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Caltech/UCLA Joint Analysis Seminar

Tuesday, April 20, 2021
10:00am to 10:50am
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The mysteries of low-degree Boolean functions
Nathan Keller, Department of Mathematics, Bar Ilan University,


Analysis of Boolean functions studies functions on the discrete cube {-1,1}n, aiming at understanding what the structure of the (discrete) Fourier transform tells us about the function. In this talk we focus on the structure of low-degree functions on the discrete cube, namely, on functions whose Fourier coefficients are concentrated on low degrees. While such functions look very simple, we are surprisingly far from understanding them well, even in the most basic first-degree case.

We shall present several results on first-degree Boolean functions, including the recent proof of Tomaszewski's conjecture (1986) which asserts that any first-degree function (viewed as a random variable) lies within one standard deviation from its expectation with probability at least 1/2. Then we shall discuss several core open questions, which boil down to understanding, what does the knowledge that a low-degree function is bounded, or is two-valued, tell us about its structure.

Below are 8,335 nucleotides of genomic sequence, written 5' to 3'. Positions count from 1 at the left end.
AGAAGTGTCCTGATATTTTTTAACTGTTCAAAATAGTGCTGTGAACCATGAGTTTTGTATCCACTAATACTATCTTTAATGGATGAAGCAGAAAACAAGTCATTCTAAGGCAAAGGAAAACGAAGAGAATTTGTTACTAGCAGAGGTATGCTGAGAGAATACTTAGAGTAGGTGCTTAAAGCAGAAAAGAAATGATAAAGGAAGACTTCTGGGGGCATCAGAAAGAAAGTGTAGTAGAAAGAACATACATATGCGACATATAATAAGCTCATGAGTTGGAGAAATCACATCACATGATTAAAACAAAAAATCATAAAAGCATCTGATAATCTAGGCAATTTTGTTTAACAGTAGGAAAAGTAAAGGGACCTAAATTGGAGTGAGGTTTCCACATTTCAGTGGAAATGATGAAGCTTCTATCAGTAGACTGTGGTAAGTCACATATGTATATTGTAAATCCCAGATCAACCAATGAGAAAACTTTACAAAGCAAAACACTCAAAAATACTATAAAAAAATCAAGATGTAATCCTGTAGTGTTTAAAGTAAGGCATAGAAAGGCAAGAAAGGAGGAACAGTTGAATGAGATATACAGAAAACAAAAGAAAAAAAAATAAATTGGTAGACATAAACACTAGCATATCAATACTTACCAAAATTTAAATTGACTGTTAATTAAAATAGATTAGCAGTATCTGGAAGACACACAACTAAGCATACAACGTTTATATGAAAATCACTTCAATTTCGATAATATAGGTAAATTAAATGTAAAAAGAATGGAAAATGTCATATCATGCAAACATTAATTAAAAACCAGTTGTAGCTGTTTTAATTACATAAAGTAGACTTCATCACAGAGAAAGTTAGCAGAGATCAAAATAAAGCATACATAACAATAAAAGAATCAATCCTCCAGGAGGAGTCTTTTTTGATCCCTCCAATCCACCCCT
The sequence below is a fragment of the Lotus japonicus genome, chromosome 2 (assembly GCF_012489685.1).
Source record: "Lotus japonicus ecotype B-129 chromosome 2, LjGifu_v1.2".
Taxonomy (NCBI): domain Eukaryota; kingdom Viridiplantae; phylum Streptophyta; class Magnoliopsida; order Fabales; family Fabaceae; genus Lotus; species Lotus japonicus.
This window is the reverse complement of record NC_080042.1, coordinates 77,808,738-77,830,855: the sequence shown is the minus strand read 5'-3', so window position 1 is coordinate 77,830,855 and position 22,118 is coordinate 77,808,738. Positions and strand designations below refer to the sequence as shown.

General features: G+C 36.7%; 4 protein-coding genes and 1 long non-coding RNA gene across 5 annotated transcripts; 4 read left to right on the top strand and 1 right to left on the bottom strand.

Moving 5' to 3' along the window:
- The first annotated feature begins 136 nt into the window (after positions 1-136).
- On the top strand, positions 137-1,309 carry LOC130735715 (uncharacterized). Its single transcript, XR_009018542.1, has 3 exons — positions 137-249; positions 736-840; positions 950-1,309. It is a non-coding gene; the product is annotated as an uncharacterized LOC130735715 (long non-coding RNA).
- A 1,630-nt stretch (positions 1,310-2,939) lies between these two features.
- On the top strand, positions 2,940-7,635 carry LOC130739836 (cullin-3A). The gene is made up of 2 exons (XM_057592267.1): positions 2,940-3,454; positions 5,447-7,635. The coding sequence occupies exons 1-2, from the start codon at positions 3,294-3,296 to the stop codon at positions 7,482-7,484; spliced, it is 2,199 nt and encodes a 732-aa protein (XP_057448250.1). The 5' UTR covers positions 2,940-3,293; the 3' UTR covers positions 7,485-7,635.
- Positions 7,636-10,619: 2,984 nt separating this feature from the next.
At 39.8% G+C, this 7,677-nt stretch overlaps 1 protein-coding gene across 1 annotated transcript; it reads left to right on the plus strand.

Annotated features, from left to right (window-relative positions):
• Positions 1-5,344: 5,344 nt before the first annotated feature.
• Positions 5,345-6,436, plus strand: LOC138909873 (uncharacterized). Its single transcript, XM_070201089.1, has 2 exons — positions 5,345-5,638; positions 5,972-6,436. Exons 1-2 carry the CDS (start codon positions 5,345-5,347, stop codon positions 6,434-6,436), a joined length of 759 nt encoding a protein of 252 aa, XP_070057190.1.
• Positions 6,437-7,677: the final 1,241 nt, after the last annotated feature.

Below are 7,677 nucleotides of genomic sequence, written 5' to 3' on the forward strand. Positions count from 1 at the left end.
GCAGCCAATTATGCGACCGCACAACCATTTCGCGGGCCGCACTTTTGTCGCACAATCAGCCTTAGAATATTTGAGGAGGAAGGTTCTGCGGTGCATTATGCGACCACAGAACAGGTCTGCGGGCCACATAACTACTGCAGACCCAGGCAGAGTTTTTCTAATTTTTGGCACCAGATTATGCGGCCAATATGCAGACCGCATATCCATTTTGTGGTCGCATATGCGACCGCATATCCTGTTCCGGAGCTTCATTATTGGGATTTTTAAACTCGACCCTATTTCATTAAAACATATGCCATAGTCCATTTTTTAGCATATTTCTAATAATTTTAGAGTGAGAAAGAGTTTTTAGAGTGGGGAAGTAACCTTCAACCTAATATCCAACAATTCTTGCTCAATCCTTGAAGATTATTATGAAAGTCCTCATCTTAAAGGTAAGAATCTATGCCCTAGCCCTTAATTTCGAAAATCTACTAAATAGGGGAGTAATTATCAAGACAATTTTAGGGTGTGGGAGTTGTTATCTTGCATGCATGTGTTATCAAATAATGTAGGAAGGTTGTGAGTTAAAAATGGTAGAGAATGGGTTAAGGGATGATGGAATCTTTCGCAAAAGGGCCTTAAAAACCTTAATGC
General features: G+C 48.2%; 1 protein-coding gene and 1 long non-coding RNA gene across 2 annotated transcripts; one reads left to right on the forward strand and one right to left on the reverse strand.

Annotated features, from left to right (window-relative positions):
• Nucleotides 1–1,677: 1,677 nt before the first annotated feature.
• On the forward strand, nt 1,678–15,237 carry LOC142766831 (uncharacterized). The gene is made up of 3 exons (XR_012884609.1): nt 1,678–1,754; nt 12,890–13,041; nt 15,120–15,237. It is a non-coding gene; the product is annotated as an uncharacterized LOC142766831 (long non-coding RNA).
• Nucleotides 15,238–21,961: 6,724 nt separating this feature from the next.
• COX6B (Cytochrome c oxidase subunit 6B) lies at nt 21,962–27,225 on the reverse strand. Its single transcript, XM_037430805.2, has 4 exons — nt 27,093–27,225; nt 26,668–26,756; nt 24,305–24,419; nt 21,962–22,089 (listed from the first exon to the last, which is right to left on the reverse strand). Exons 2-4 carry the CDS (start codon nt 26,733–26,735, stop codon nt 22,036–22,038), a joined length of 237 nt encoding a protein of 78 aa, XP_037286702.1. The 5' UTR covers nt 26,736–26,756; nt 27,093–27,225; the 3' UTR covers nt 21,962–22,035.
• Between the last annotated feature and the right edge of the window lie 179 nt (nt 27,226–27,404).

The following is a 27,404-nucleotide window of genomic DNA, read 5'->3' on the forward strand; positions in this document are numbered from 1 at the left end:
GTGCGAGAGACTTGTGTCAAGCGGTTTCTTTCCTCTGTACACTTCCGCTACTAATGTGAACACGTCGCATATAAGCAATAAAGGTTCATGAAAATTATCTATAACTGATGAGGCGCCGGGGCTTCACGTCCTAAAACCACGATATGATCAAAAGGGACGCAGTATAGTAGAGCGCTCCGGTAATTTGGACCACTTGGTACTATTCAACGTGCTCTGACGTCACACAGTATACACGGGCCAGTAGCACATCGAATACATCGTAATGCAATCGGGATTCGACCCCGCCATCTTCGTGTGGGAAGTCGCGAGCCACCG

Based on joint work with Ohad Klein

For more information, please contact Math Department by phone at 626-395-4335 or by email at [email protected].